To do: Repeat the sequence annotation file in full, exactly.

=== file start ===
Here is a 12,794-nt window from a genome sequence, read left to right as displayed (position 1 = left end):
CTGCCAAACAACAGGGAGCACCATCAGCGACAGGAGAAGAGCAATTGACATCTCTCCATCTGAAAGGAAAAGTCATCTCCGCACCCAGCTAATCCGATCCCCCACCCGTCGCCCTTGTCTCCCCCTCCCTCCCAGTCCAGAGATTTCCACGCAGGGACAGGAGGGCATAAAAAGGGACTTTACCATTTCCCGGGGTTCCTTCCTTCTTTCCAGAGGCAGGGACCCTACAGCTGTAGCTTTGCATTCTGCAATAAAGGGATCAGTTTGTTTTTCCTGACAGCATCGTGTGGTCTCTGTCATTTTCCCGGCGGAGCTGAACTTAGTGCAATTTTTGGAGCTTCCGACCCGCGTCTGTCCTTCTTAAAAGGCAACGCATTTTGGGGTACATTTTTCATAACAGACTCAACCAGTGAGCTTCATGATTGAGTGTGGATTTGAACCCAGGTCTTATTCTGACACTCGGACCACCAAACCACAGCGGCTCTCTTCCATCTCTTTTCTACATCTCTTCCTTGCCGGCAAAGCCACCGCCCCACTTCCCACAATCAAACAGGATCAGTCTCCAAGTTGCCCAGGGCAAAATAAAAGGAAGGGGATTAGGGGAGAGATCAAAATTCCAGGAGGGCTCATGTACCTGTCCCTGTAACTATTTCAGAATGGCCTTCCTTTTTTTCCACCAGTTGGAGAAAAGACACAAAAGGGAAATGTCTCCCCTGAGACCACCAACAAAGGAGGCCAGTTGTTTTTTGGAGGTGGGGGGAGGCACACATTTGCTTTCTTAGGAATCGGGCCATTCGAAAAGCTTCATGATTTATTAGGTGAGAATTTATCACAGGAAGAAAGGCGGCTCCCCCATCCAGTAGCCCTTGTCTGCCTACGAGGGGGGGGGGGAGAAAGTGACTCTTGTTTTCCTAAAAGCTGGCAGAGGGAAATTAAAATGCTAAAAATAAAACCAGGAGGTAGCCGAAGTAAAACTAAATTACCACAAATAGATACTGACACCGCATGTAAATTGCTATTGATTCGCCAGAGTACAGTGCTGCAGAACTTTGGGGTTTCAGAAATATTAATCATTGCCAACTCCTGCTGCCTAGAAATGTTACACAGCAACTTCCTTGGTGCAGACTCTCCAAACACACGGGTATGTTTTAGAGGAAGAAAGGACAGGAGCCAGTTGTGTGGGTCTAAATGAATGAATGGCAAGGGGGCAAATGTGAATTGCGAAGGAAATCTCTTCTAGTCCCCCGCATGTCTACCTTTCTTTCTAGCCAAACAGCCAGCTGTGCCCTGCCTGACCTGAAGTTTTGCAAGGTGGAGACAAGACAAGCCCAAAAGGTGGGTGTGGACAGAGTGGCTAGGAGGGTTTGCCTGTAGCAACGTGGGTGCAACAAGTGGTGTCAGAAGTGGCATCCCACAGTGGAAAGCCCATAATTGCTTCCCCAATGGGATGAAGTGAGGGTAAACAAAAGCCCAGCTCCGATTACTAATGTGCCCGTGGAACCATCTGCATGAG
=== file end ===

Here is a 12,794-nt window from a genome sequence, read left to right as displayed (position 1 = left end):
CTGCCAAACAACAGGGAGCACCATCAGCGACAGGAGAAGAGCAATTGACATCTCTCCATCTGAAAGGAAAAGTCATCTCCGCACCCAGCTAATCCGATCCCCCACCCGTCGCCCTTGTCTCCCCCTCCCTCCCAGTCCAGAGATTTCCACGCAGGGACAGGAGGGCATAAAAAGGGACTTTACCATTTCCCGGGGTTCCTTCCTTCTTTCCAGAGGCAGGGACCCTACAGCTGTAGCTTTGCATTCTGCAATAAAGGGATCAGTTTGTTTTTCCTGACAGCATCGTGTGGTCTCTGTCATTTTCCCGGCGGAGCTGAACTTAGTGCAATTTTTGGAGCTTCCGACCCGCGTCTGTCCTTCTTAAAAGGCAACGCATTTTGGGGTACATTTTTCATAACAGACTCAACCAGTGAGCTTCATGATTGAGTGTGGATTTGAACCCAGGTCTTATTCTGACACTCGGACCACCAAACCACAGCGGCTCTCTTCCATCTCTTTTCTACATCTCTTCCTTGCCGGCAAAGCCACCGCCCCACTTCCCACAATCAAACAGGATCAGTCTCCAAGTTGCCCAGGGCAAAATAAAAGGAAGGGGATTAGGGGAGAGATCAAAATTCCAGGAGGGCTCATGTACCTGTCCCTGTAACTATTTCAGAATGGCCTTCCTTTTTTTCCACCAGTTGGAGAAAAGACACAAAAGGGAAATGTCTCCCCTGAGACCACCAACAAAGGAGGCCAGTTGTTTTTTGGAGGTGGGGGGAGGCACACATTTGCTTTCTTAGGAATCGGGCCATTCGAAAAGCTTCATGATTTATTAGGTGAGAATTTATCACAGGAAGAAAGGCGGCTCCCCCATCCAGTAGCCCTTGTCTGCCTACGAGGGGGGGGGGGAGAAAGTGACTCTTGTTTTCCTAAAAGCTGGCAGAGGGAAATTAAAATGCTAAAAATAAAACCAGGAGGTAGCCGAAGTAAAACTAAATTACCACAAATAGATACTGACACCGCATGTAAATTGCTATTGATTCGCCAGAGTACAGTGCTGCAGAACTTTGGGGTTTCAGAAATATTAATCATTGCCAACTCCTGCTGCCTAGAAATGTTACACAGCAACTTCCTTGGTGCAGACTCTCCAAACACACGGGTATGTTTTAGAGGAAGAAAGGACAGGAGCCAGTTGTGTGGGTCTAAATGAATGAATGGCAAGGGGGCAAATGTGAATTGCGAAGGAAATCTCTTCTAGTCCCCCGCATGTCTACCTTTCTTTCTAGCCAAACAGCCAGCTGTGCCCTGCCTGACCTGAAGTTTTGCAAGGTGGAGACAAGACAAGCCCAAAAGGTGGGTGTGGACAGAGTGGCTAGGAGGGTTTGCCTGTAGCAACGTGGGTGCAACAAGTGGTGTCAGAAGTGGCATCCCACAGTGGAAAGCCCATAATTGCTTCCCCAATGGGATGAAGTGAGGGTAAACAAAAGCCCAGCTCCGATTACTAATGTGCCCGTGGAACCATCTGCATGAG